Anarchic: an intriguing work of dark atmospheric transcendental black metal art

Skagos, Anarchic, The Flenser, CD (2013)

At this time of writing, “Anarchic” is an enigmatic work: not all of it has been released. The album under review contains the first five movements of what will be a work of seven parts (to be released on CD on The Flenser label in April 2013; I’ve heard the album online). There may be significance in that – why seven parts altogether and why must the recording be broken up into two very unequal sections? – but until the rest of the work comes out, we can only speculate. Perhaps there is a cosmic significance which may or may not be part of Skagos’ overall worldview.

The work begins slowly, as if waking up, and proceeds cautiously with wistful pure-toned singing and quiet solo guitar melody. When the black metal kicks in, it does so suddenly and at a fast pace: there’s not much fanfare at all. There’s a post-metal feel to the trilling guitars that reminds me a little of Caina; the sound is clean and quite crisp, and even the grim BM-styled vocal is merely deep and growly. Wistfulness, a near-angelic choir of sorrowful-sounding voices and beauty go hand in hand with harsh vocals, a sometimes choppy rhythm and lots of metallic crunch and pounding percussion.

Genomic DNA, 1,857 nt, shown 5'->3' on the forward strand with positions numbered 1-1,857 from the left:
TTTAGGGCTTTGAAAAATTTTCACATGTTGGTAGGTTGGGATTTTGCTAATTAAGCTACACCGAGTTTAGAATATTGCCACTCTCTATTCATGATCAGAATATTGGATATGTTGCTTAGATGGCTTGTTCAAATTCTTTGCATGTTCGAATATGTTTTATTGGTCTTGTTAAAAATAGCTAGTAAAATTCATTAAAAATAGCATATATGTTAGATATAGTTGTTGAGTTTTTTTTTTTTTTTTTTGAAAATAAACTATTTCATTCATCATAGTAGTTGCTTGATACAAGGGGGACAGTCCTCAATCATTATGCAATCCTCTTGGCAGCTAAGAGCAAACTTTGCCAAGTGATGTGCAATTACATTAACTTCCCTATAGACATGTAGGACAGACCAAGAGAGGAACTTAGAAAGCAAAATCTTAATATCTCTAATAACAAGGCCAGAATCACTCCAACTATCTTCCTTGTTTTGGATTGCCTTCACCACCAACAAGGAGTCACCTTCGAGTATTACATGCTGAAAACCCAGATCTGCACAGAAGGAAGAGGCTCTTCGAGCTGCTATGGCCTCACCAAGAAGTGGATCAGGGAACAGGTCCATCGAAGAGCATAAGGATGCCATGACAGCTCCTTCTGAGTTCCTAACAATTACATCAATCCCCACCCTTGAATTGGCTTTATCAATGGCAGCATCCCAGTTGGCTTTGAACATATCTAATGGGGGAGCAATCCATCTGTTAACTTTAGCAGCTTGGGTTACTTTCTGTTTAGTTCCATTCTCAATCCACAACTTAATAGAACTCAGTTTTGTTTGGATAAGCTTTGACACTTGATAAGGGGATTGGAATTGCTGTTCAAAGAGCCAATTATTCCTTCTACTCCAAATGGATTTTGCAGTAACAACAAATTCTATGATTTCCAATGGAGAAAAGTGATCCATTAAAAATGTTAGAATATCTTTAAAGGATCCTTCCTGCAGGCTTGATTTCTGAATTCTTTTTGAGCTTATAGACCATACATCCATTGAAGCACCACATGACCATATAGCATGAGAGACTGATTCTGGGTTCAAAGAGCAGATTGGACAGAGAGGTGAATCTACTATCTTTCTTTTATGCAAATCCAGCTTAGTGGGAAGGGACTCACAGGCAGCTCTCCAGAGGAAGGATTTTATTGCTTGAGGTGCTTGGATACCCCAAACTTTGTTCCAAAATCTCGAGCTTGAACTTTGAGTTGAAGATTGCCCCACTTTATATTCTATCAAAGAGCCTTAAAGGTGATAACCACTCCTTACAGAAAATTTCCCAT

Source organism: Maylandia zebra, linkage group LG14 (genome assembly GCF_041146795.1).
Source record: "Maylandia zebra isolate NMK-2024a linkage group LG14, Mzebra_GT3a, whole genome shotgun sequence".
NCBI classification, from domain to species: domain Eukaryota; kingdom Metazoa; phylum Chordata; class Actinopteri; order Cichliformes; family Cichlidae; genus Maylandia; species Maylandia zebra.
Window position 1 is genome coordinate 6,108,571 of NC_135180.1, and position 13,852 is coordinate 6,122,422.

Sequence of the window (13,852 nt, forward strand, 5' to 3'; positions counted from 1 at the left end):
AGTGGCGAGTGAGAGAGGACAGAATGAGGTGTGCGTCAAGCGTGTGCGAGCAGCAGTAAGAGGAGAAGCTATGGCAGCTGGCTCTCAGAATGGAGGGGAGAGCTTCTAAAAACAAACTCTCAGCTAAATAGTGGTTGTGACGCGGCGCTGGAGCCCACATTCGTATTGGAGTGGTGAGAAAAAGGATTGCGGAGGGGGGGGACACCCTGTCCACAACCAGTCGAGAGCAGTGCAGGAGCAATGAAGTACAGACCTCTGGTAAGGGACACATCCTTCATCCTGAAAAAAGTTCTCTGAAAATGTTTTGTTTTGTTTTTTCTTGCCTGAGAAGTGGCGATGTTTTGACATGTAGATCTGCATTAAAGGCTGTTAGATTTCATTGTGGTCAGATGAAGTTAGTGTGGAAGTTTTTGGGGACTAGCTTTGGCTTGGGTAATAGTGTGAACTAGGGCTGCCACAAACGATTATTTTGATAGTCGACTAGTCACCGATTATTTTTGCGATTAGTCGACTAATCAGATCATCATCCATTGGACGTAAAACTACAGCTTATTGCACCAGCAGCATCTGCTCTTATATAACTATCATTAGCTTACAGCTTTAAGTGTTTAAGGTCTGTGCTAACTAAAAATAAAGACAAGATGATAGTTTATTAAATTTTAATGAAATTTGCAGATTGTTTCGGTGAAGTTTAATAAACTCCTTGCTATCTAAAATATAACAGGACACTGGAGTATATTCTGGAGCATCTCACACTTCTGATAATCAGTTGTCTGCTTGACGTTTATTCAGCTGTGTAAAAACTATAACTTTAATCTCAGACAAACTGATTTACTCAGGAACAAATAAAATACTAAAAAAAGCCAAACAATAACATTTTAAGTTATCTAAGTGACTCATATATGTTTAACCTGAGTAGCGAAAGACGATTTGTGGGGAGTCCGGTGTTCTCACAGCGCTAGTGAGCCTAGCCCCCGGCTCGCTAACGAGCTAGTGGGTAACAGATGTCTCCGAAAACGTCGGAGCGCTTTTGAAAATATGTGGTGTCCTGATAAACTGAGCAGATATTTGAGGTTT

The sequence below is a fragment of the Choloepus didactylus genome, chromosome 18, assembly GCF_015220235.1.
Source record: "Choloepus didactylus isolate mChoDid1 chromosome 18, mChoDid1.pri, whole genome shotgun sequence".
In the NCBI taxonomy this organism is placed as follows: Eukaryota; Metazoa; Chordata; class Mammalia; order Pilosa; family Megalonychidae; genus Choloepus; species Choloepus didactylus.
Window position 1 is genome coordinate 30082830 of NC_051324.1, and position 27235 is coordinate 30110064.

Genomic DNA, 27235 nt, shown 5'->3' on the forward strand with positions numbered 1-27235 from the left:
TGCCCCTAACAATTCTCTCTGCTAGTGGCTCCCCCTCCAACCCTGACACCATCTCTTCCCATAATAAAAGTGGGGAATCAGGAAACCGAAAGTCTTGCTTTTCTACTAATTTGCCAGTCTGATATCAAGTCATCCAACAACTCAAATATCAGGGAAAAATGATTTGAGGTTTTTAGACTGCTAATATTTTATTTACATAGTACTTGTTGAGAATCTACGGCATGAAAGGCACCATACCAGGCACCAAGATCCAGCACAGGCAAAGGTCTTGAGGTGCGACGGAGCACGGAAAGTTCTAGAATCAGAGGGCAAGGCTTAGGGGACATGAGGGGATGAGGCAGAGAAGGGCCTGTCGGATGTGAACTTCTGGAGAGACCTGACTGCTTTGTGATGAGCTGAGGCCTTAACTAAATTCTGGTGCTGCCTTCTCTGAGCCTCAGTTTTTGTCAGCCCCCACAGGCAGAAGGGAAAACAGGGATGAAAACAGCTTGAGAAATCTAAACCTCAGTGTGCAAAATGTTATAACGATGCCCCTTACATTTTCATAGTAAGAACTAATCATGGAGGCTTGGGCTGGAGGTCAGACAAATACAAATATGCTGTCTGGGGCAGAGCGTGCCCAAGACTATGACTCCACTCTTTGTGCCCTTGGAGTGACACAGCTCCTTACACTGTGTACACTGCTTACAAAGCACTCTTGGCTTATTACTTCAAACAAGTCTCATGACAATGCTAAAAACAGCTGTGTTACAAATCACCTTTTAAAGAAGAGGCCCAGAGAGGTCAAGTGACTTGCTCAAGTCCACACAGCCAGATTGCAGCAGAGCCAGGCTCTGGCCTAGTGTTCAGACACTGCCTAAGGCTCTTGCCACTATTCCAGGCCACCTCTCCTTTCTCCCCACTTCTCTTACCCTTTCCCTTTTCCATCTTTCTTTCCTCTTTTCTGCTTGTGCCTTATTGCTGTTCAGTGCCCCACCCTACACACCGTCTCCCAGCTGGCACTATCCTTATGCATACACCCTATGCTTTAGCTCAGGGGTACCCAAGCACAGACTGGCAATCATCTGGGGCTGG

What constitutes “Side A” seems fairly self-contained if a little all over the place. “Side B” starts quietly but more confidently and with guitar and what appears to be organ working together. The lyrics, whether spoken, sung or chanted, recast the act of creation as an act of violence, nature as the physical embodiment of rage and pain, and humanity as the conscious tool of nature’s vengeance against its remote and indifferent creator. Despite this nihilist concept of the universe, the track is a very beautiful one, full of defiance and despair, and the ambient effects used are sparkling and wondrous indeed. “Side B” is less black metal musically than the previous but is a darker track.

“Side B” is a much more focused and intense piece and is full of mystery and wonder. It can be quite a transcendental work that lifts your awareness to another realm: proof that you don’t need repetitive, droning and monotonous music to reach a state of being receptive to the power of the universe and that there are many ways to connect with the higher powers around you. The music is very beguiling and takes you to a place where you just want to stay forever and never return to the mundane affairs of planet Earth. You know humanity is on a collision course with Fate anyway so you wouldn’t be missing much that is worth dragging you back for.

This album is an intriguing work of dark transcendental black metal art and might well be on many people’s top ten black metal album lists for 2013.

Contact: Eternal Warfare, The Flenser

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